I grew up here in Killough at my parents’ home, just up the road from Greenville, and the house and farm were inherited by my brother, Tim, who loved Killough as much as I do. We lost Tim in August 2019 and Killough has never been the same since.
In my late teens I studied for a BA at NUIM. I sometimes cried when I had to get the bus back to Dublin and, from there, to Maynooth. I read in French , Greek and Roman Civilization, Anthropology and English and graduated in 1989 with an Honors degree in English and Anthropology. I lived in Co. Kildare for nearly 10 years and made some good friends whom I am still close to today.
After my BA I was encouraged by Dr. Eileen Kane Head of the Department of Anthropology, to continue with my anthropological studies so I was accepted as a Doctoral student.
The subject matter was Irish academic life and it was a massive undertaking. My work was entitled ‘Academic Rites: An Anthropology of Contested Reproductions of Modern Irishness’. I interviewed over 20 senior professors, academics, and activists over an 8 year period on what had shaped their thinking about modern Irishness.
The research aimed to illustrate that most of their views were strongly conditioned by their early life experiences – their gender, age, occupation, location and social position. Clearly, you had radically different views on Irishness if you were, for example, a Unionist academic based at Queens University Belfast or an academic based in the History Department in University College Cork with a strong bias toward a post-colonial Republican approach to modern Irishness.
This is a very simplified account of what was, in the end, a several-hundred-page-long document which I successfully defended in 2000.
Among the people I interviewed for my research was the late Conor Cruise O’Brien; Professor Seamus Deane; Professor Joseph Lee; Professor Richard Kearney and Professor Roy Foster, among many others. I also interviewed our current President, Michael D. Higgins (then a Minister but formerly a Sociology lecturer at the National University Galway) and several leading academic feminists, including Dr. Aibhe Smyth ; Dr.Margaret Ward; Dr. Mary Cullen, among many others.
When Professor Hastings Donnan, my external examiner, asked me on the day of my viva what was I going to do next, I think he expected me to say publish the thesis or try for an academic job. But at that stage my focus was shifting and I did not have the institutional infrastructure I needed to get the work to publication.
I told him: “Open a fashion boutique”. He looked shocked!
And while I did work for a while at LIT Thurles in Sustainable Rural Development, and was central in organising a huge celebration of Tipperary for the Institute in 2000, my passion for fashion, art, and all things creative was bursting forth inside me.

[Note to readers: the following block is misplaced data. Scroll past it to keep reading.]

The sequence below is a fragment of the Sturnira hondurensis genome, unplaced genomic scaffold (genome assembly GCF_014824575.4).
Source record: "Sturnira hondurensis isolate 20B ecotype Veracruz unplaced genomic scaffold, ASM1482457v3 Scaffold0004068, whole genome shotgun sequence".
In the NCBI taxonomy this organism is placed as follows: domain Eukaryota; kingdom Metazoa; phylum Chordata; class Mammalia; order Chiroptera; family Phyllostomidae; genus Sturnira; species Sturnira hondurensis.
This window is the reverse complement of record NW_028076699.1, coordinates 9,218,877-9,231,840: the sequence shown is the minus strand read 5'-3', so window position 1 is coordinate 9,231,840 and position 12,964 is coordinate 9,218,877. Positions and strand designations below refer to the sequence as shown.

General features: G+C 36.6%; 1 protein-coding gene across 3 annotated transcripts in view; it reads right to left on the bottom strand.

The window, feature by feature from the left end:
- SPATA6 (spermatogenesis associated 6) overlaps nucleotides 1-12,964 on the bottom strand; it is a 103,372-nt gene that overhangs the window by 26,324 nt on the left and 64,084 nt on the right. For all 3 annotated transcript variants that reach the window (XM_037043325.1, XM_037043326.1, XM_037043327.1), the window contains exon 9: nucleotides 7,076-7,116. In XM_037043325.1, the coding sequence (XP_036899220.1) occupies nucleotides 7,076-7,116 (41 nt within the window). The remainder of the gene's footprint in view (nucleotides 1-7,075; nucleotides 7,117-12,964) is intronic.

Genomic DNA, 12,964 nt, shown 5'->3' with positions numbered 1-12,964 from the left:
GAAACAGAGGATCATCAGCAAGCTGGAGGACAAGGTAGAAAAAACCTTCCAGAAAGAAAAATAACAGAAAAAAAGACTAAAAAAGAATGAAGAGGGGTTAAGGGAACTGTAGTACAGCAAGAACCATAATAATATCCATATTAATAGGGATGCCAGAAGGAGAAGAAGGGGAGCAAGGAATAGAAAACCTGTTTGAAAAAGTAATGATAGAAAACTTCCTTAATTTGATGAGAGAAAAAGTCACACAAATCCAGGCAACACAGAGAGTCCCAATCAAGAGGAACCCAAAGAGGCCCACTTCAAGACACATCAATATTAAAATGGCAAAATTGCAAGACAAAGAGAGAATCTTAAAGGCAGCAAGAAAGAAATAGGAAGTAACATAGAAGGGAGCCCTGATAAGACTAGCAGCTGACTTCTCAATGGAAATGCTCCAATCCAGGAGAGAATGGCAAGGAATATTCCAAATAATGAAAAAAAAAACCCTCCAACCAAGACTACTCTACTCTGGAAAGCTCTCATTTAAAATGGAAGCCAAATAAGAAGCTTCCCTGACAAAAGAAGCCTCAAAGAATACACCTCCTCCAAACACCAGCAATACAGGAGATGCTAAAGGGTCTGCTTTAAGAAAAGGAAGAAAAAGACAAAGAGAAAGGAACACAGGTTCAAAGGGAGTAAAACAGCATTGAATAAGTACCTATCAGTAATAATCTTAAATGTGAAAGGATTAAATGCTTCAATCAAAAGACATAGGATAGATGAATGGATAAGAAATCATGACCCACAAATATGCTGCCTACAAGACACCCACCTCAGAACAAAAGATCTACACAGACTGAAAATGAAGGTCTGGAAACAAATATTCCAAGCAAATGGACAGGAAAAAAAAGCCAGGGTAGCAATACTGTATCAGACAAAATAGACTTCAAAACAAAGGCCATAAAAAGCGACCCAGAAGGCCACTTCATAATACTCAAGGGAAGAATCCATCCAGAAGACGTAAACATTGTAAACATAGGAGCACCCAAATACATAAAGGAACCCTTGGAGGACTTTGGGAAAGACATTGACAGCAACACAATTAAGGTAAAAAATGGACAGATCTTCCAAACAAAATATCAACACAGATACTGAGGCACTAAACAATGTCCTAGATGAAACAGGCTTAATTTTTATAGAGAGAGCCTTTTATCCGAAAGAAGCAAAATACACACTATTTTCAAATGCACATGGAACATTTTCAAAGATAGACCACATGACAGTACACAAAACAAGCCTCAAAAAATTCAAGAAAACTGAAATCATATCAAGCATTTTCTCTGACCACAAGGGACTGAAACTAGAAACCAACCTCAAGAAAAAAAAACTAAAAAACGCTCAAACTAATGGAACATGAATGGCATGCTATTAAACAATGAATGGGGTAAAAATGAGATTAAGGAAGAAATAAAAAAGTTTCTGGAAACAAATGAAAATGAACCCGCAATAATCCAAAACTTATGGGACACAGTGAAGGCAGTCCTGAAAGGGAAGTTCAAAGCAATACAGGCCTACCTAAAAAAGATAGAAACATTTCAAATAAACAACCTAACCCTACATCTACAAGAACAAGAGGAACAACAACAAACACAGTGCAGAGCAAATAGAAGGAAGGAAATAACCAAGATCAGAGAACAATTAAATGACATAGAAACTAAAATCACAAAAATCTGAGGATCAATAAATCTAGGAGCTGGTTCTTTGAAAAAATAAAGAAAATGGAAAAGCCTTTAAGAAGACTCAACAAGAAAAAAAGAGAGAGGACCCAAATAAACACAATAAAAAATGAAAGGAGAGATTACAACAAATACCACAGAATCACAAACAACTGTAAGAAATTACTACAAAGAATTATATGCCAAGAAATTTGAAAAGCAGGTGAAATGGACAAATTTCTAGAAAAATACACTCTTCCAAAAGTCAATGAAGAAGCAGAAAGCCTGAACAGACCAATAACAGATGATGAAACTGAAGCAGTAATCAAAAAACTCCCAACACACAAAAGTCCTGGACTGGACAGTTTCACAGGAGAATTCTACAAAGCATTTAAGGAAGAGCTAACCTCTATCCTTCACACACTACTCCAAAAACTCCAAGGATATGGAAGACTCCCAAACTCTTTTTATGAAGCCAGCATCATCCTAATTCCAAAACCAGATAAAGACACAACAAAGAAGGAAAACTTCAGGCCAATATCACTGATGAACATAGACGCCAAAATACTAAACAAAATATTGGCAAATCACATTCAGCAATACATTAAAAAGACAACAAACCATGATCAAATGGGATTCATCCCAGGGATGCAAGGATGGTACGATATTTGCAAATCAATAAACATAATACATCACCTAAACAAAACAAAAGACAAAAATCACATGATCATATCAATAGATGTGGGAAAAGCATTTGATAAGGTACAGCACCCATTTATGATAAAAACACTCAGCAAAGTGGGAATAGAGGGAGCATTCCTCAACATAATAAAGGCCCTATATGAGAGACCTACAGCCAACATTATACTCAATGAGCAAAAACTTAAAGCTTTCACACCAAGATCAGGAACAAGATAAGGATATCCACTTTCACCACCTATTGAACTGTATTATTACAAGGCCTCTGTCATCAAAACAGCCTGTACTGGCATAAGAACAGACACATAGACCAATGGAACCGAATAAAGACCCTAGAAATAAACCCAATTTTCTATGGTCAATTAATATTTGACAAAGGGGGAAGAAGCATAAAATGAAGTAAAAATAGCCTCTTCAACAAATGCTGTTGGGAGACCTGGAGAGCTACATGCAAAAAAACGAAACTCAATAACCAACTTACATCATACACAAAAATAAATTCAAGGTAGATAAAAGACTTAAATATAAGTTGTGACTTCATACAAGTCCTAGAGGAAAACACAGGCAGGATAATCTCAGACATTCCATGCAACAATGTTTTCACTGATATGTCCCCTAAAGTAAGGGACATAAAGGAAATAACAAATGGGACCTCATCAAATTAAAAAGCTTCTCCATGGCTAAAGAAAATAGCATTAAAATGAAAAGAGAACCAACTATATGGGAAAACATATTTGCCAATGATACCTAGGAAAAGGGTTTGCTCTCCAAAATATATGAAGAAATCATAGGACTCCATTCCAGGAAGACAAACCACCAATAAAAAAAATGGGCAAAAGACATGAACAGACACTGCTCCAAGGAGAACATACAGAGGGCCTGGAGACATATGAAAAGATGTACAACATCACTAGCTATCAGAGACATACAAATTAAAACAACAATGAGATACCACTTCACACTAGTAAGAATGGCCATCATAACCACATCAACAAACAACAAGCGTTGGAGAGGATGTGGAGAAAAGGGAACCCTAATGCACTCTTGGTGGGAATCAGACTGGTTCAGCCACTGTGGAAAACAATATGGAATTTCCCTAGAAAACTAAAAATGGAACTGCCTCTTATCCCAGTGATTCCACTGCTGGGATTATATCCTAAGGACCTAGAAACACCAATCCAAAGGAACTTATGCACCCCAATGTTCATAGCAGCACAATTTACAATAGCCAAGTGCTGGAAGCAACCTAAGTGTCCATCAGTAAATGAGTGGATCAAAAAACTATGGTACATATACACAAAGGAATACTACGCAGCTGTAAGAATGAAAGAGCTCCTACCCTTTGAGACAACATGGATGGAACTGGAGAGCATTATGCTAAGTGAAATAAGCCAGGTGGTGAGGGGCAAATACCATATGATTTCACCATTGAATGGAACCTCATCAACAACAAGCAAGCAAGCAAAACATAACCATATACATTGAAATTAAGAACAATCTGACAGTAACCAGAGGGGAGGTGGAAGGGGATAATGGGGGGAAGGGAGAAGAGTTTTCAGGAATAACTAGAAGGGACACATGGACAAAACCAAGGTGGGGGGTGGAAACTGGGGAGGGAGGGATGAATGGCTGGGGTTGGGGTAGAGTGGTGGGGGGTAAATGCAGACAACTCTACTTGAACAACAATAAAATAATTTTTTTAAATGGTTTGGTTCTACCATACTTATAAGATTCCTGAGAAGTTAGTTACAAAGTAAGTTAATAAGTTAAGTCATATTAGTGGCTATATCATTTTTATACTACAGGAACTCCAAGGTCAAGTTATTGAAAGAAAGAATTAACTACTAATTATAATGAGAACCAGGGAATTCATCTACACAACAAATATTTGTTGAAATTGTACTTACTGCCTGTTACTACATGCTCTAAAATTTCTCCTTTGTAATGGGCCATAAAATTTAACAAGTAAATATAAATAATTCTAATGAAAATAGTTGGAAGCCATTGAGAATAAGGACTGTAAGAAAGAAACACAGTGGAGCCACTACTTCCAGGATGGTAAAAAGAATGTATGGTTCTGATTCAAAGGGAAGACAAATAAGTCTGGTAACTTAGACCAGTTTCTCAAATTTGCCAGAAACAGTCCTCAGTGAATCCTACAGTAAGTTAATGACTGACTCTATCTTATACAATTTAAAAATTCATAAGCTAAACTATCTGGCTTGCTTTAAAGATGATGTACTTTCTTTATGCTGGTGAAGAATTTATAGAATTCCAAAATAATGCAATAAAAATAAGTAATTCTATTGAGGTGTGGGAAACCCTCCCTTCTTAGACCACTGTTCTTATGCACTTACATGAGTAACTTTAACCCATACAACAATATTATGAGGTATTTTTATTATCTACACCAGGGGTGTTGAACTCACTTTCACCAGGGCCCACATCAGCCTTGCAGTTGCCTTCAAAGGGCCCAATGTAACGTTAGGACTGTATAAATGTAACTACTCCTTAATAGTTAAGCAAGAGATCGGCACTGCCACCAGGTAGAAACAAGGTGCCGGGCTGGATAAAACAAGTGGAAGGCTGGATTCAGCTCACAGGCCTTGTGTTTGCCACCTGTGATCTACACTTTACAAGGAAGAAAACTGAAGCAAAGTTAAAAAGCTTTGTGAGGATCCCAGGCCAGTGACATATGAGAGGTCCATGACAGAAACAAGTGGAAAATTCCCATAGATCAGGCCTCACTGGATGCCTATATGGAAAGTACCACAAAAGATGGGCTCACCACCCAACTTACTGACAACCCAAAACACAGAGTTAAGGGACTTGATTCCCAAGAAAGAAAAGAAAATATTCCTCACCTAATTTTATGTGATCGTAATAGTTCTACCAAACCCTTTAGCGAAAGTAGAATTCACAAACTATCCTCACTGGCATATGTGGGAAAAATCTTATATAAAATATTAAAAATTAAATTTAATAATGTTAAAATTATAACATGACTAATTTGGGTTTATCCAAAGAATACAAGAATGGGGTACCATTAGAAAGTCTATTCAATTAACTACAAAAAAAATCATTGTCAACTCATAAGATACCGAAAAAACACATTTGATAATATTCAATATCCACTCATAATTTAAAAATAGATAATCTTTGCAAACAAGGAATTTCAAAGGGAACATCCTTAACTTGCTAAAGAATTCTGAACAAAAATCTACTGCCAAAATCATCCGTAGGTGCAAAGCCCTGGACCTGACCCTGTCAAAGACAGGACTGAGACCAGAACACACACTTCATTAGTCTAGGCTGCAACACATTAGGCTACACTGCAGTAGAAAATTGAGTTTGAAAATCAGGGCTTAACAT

The renovation of Greenville Cottage had ignited that creative spirit I had suppressed in almost 13 years of purely academic work. So, in 2004, I opened a café boutique in Nenagh, Co. Tipperary called The Business. This was a wonderful learning curve, and a truly exciting time in my life. I met fantastic people and my then partner now husband Seosamh Devine and we were blessed during that time with our first two sons, Don and Joss.
This was, however, the years leading up to the economic downturn in Ireland – the Celtic Tiger crash. We had invested everything we had and taken out loans to establish the shop and refurbish our home so, when the crisis happened, our respective businesses crashed too.
It was a most terrible time in my life and I am grateful we were able to keep going to try and sort out the mess of that time, and that our love for each other and our children kept us sane. I suppose you could call this the dark time of my life, and I often went to the late John O’Donoghue’s work ‘Anam Cara’ to help me through. My Mother was also a rock of support, as she was all through my life.
Community Work in Local Cultural Development
During this time another positive direction arose for me, when I got more involved in my local community, Killea, and got back involved in tourism and development work (I had been involved with a Tourist Board, Tipperary Heartlands, when I came back to live in Tipperary in 1996 / 1997).
I was elected Chair person of Killea Cultural Group in 2010 and the Committee raised several thousand euros in sponsorship for a new Heritage and Community Centre for the village of Killea. This was also helped through investment from North Tipperary Leader Partnership, an EU initiative to help growth in rural Ireland.
Since then I have focused on learning how to cook and bake, study Art History, learn more about the work of local artists, craftspeople and food and drink producers in Tipperary – and continued to maintain our home at Greenville by using part of it for summer time rentals advertised on Airbnb.
Our third child Etienne was born in 2012 and I feel privileged to have him, having suffered several distressing miscarriages. Greenville, has been a place of sanctuary throughout some tough periods and our three sons are the light of our lives.
I suppose this all brings me to where I am now – Greenville Style! I have always loved meeting and welcoming people on holiday in Tipperary and, in particular, love introducing them to our artisan foods and our cultural life. I am fortunate to be able to do this to-day and still care for my family and manage the details of our day to day life in the process.
And on the aside…
I am returning to study this September 2021 for an MA in Art History, Collections and Curation at UCD and am very excited about that. I still love fashion; love cooking and baking and obviously am deeply passionate about all areas of the Arts.